Imagine you’ve just folded a mountain of clean laundry (you’ve done this before, yes?) and the entire assembly of neatly arranged items – jeans in one pile, t-shirts stacked in perfect folds, socks sorted and tucked into pairs – was dumped into a massive heap, everything helter skelter.
That’s how it felt when I read the truth about heaven. Not that I mind knowing just what God has in store for us. This is critical information, and it’s far more important than ever getting the laundry arranged right.
But when you’ve been doing something one way for so long, doesn’t it stop you in your tracks and leave you bewildered as to what your next move should be? I mean, you’ve always done the laundry that way.
Perhaps many of us have done our laundry—and our thinking on heaven—in a less methodical, organized fashion. We don’t give it much thought. It is what it is. Laundry: Washed, slapped together, tucked away, done.
Heaven: Be good, die without regrets, enter heaven, end of story.
Not exactly. Turns out there is a step missing in there (not to mention a whole lot of other variable tidbits, but this short post is about heaven, so we’ll focus on that for now). Right where you die, in fact.
What do you mean—don’t tell me I’m not going to spend eternity with God?
I would never tell anyone that, since that’s between you and God. I do want to tell you something singular and profound about where you’re going. And if it contradicts what you’ve bought into previously, then join the club.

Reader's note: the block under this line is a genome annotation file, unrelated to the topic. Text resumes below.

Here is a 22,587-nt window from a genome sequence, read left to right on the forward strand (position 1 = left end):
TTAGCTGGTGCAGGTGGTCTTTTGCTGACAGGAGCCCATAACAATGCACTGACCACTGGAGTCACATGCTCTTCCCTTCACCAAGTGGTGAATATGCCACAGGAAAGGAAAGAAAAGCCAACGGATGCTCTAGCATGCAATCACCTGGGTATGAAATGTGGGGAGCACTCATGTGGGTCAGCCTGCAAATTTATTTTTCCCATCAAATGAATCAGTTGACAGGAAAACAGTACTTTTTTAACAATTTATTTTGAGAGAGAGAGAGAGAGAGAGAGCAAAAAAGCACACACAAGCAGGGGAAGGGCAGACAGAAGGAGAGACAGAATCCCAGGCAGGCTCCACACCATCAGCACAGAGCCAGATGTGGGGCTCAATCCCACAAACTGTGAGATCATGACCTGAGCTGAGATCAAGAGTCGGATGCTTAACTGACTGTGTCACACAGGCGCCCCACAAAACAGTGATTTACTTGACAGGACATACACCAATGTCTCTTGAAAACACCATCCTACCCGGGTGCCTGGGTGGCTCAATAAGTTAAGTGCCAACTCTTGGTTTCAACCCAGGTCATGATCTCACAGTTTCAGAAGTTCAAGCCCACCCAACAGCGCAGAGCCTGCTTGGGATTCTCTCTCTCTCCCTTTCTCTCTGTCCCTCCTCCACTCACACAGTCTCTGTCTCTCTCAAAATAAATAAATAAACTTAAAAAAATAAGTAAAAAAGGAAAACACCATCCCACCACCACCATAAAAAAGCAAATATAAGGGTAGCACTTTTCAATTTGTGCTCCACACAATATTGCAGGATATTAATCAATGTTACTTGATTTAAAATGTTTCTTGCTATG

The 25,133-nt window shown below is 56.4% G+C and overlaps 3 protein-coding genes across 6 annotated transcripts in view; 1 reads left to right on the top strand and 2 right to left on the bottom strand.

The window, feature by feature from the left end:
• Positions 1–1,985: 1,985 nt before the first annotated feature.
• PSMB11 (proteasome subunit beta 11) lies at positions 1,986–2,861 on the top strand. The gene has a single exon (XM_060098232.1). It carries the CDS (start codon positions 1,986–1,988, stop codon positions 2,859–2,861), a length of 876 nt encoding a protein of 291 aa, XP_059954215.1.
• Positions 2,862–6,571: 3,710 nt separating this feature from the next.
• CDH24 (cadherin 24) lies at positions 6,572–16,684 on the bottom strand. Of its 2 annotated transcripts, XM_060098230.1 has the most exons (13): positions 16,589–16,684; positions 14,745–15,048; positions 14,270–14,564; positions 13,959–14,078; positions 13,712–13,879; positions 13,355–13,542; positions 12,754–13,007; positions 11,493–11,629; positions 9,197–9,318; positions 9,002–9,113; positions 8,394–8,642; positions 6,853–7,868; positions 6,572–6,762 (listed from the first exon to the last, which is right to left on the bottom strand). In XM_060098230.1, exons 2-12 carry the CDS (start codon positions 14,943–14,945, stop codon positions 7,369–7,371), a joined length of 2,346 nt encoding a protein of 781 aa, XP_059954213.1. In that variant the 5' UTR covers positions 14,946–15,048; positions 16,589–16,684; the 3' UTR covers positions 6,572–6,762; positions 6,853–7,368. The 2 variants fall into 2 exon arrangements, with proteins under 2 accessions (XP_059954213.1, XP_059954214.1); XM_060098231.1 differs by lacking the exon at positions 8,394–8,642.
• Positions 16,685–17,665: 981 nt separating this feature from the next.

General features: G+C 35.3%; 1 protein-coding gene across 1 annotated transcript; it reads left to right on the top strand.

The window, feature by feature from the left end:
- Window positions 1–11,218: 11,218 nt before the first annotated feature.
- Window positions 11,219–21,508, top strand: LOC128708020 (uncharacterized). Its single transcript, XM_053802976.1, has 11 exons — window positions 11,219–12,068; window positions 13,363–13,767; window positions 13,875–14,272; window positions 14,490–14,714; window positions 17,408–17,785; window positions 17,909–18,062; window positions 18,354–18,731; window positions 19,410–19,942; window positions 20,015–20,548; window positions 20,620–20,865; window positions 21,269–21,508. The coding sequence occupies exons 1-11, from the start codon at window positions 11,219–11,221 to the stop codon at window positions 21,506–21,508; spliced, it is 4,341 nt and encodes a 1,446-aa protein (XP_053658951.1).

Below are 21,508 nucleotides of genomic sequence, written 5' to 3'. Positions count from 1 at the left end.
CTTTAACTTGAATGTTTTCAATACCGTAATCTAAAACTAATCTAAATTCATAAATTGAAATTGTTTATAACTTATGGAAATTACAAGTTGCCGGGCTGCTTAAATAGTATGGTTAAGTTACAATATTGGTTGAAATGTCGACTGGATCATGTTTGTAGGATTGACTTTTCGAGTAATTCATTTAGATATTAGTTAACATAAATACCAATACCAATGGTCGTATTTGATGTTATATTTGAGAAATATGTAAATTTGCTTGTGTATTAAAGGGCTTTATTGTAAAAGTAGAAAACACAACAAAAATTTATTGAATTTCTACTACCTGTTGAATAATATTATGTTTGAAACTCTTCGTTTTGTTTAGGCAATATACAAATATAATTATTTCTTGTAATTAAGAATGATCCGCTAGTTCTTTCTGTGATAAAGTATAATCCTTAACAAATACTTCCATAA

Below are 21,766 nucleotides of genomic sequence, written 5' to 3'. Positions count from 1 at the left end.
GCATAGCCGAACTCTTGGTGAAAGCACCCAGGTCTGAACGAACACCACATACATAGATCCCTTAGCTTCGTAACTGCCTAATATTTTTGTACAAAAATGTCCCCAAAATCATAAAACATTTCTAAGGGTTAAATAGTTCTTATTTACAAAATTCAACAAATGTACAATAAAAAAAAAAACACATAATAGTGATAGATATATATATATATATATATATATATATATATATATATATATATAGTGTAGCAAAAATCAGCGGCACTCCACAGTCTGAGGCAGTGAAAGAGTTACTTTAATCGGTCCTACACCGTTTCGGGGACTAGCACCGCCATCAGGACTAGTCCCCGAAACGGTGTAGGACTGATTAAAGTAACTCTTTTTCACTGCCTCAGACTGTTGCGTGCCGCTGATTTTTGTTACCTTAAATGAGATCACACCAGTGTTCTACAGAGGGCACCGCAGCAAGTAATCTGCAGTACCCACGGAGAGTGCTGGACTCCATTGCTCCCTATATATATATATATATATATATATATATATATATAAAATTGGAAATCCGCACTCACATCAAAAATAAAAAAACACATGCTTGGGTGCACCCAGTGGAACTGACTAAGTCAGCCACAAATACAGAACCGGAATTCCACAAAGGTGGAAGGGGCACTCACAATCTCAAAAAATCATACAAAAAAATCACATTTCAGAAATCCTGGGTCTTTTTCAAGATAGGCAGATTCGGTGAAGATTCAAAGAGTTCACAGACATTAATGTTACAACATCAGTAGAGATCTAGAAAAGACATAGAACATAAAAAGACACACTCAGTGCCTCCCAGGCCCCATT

The good news is you can spend hours reading about it and thoroughly acquainting yourself with all the historical research and theology that N.T. Wright shares in his book Surprised By Hope. He won’t disappoint you.
So what is heaven?
In the very beginning of his book, he wrote something that justified my obsession with eternity (and the resulting obsession with collecting and making angel wings). On page six, in the introduction, Wright says (bolded type is my own):
Nor is this a matter of simply sorting out what to believe about someone who has died or about one’s own probable postmortem destiny, important though both of those are. It’s a matter of thinking straight about God and his purposes for the cosmos and about what God is doing right now, already, as part of those purposes. From Plato to Hegel and beyond, some of the greatest philosophers declared that what you think about death, and life beyond it, is the key to thinking seriously about everything else—and, indeed, that it provides one of the reasons for thinking seriously about anything at all.
Sweet elixir though this was, I did grow a bit frantic. Concerned as I am about eternity and how it all works, I needed to know. What really happens when you die?
So I began to flip pages. Only when I found the crux of the matter could I then relax and really concentrate on reading.
Heaven, in the Bible, is not a future destiny but the other, hidden, dimension of our ordinary life—God’s dimension, if you like. God made heaven and earth; at the last he will remake both and join them together forever.
But that’s not the mind-jolting half of it. What this means is “we find not ransomed souls making their way to a disembodied heaven but rather the new Jerusalem coming down from heaven to earth, uniting the two in a lasting embrace.”